As the conflict of interests continues to grow in Middle East there seems to be consistent struggle to grapple with rising cyber security concerns regarding operation wildpressure. In a report published by Kaspersky in August 2019,researchers identified a very distinct sort of malware that was never been identified earlier in the Middle East region. The malware came in light for its offensive operation targeting the industrial sector in Middle East.
Kaspersky identified a malicious campaign that included a a fully fledged C++ Trojan called Milum that aimed at infecting and taking control over the host system. As per report the operation aimed at creating a backdoor patch which gave access to the hacker of all data and operations of the target system.
As per the report published by Kaspersky, “ Kaspersky Threat Attribution Engine (KTAE) doesn’t show any code similarities with known campaigns. Nor have we seen any target intersections. In fact, we found just three almost unique samples, all in one country. So we consider the attacks to be targeted and have currently named this operation WildPressure.”
The associated group found to be believing this malicious software was identified to be Wildpressure APT group, in August. It was detected majorly on the systems used by organizations from the Middle East most of which were related to industrial sector.
During further investigations it was discovered that a trace of this malware was also found earlier on infected systems in May 31, 2019. Milum was created way before the actual attack was executed. It was created in in March 2019. The actors employed rented OVH and Netzbetrieb virtual private servers (VPS) and used domain registered with the Domains by Proxy service. The created malware was found to be distinctive from attributions of any other known APT group that testifies the assumption of a new hacking group emerging in the region.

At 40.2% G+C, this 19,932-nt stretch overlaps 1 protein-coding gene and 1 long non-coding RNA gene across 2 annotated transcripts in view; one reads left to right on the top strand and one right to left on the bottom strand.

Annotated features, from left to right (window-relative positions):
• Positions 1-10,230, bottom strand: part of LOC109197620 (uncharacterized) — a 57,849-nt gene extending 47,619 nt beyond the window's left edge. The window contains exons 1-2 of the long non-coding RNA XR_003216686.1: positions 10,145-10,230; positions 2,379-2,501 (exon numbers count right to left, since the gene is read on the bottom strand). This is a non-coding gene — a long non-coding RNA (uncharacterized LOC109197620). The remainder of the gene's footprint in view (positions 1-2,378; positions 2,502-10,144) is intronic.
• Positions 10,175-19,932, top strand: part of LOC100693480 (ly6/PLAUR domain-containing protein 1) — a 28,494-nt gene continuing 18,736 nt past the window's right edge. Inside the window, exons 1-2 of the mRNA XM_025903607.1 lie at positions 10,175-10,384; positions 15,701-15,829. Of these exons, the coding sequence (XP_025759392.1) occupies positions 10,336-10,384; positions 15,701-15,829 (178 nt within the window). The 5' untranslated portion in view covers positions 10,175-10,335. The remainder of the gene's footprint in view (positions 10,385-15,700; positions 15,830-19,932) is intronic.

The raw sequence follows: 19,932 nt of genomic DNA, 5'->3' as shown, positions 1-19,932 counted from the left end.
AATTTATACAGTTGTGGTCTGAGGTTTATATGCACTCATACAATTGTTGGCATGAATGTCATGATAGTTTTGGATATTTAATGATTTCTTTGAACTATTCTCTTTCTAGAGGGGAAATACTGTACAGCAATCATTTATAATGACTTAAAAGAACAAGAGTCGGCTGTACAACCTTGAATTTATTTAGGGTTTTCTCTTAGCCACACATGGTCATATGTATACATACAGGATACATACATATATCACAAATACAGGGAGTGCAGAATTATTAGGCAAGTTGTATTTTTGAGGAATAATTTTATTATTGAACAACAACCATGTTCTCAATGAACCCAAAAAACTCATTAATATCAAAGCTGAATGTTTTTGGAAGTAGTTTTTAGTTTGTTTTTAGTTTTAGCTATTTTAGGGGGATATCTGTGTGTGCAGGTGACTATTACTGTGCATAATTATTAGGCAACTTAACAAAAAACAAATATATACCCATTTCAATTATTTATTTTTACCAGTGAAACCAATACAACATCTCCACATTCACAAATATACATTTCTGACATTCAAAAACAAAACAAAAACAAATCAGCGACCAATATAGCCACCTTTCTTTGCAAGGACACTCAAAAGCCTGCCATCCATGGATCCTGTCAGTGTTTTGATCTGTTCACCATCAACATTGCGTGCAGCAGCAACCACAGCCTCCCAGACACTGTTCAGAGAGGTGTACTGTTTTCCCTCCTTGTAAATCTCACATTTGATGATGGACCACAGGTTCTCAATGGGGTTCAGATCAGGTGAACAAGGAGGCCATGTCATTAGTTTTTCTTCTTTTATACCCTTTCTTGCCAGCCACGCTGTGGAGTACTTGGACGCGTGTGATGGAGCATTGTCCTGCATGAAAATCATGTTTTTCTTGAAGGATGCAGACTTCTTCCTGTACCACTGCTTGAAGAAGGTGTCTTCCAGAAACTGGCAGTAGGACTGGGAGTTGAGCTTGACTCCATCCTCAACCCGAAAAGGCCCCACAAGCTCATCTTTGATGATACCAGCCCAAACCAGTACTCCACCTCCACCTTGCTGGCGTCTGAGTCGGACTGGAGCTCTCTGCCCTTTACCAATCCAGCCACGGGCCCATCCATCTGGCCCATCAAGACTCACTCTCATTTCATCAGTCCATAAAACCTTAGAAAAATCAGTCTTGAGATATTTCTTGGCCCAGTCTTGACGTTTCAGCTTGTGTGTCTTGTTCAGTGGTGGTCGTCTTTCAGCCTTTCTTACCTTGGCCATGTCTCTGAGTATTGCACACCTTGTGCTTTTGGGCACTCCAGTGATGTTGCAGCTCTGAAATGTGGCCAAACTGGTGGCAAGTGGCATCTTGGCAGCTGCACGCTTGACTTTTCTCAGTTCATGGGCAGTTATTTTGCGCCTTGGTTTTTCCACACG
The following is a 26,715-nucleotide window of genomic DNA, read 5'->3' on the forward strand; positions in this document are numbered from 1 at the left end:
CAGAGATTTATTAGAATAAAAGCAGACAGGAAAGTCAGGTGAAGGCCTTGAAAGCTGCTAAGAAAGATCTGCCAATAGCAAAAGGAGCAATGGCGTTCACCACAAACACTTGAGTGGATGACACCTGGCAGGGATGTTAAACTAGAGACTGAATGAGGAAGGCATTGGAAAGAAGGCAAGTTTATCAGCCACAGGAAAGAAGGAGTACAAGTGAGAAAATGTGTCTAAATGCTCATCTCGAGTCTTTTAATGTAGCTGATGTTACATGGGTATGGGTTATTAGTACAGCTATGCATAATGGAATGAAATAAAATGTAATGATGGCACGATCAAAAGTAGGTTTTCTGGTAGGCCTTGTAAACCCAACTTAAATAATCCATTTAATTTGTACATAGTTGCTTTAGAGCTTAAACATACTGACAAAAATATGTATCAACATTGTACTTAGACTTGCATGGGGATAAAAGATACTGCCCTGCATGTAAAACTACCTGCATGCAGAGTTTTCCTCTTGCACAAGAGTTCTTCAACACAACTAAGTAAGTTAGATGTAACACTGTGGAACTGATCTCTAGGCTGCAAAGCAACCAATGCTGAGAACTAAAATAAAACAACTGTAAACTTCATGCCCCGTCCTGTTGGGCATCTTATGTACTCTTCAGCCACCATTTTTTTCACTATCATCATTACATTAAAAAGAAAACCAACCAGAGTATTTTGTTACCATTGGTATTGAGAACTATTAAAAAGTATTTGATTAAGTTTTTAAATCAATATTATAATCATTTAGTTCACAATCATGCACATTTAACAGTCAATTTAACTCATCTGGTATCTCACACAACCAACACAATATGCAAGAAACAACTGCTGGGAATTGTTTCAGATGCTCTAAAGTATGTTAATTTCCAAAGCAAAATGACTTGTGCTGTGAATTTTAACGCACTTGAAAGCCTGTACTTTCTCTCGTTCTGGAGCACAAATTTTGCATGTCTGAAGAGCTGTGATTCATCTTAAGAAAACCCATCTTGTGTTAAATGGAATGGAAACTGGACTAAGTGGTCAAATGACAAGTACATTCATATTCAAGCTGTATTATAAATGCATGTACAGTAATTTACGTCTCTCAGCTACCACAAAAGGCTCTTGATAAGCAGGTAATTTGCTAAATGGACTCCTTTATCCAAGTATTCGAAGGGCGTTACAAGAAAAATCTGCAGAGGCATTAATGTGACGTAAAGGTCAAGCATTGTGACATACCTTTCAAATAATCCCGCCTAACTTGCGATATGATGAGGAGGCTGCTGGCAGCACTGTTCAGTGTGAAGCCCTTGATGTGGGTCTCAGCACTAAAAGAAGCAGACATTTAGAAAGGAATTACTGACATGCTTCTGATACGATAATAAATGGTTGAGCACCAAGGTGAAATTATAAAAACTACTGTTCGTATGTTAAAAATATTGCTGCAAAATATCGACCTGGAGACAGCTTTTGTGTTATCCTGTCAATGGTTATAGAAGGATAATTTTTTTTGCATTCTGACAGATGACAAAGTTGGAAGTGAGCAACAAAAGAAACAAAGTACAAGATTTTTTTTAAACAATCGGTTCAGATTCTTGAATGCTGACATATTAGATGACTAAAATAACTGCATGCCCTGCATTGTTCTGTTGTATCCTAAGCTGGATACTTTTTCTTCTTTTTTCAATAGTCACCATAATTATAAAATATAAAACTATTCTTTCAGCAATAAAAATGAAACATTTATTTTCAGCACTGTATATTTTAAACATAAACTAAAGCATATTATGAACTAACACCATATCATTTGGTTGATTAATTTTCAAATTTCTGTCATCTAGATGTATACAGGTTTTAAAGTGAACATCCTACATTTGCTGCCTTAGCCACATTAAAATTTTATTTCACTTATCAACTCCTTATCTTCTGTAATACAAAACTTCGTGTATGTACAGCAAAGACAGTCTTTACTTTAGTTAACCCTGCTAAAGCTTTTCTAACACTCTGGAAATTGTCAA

As per the peice of advice shared by Kaspersky in this regard is that “We should also be cautious regarding the true targeting of this new set of activities, as it is probably too soon to jump to conclusions. The targeted nature seems to be clear, but the targeting itself might be limited by our own visibility. The malware is not exclusively designed against any kind of victim in particular and might be reused in other operations.”
However, till date it is unclear the way the Milum trojan was spread by the threat actor and it is still impossible to attribute the attack a specific state which makes it all the more intriguing and caution worthy.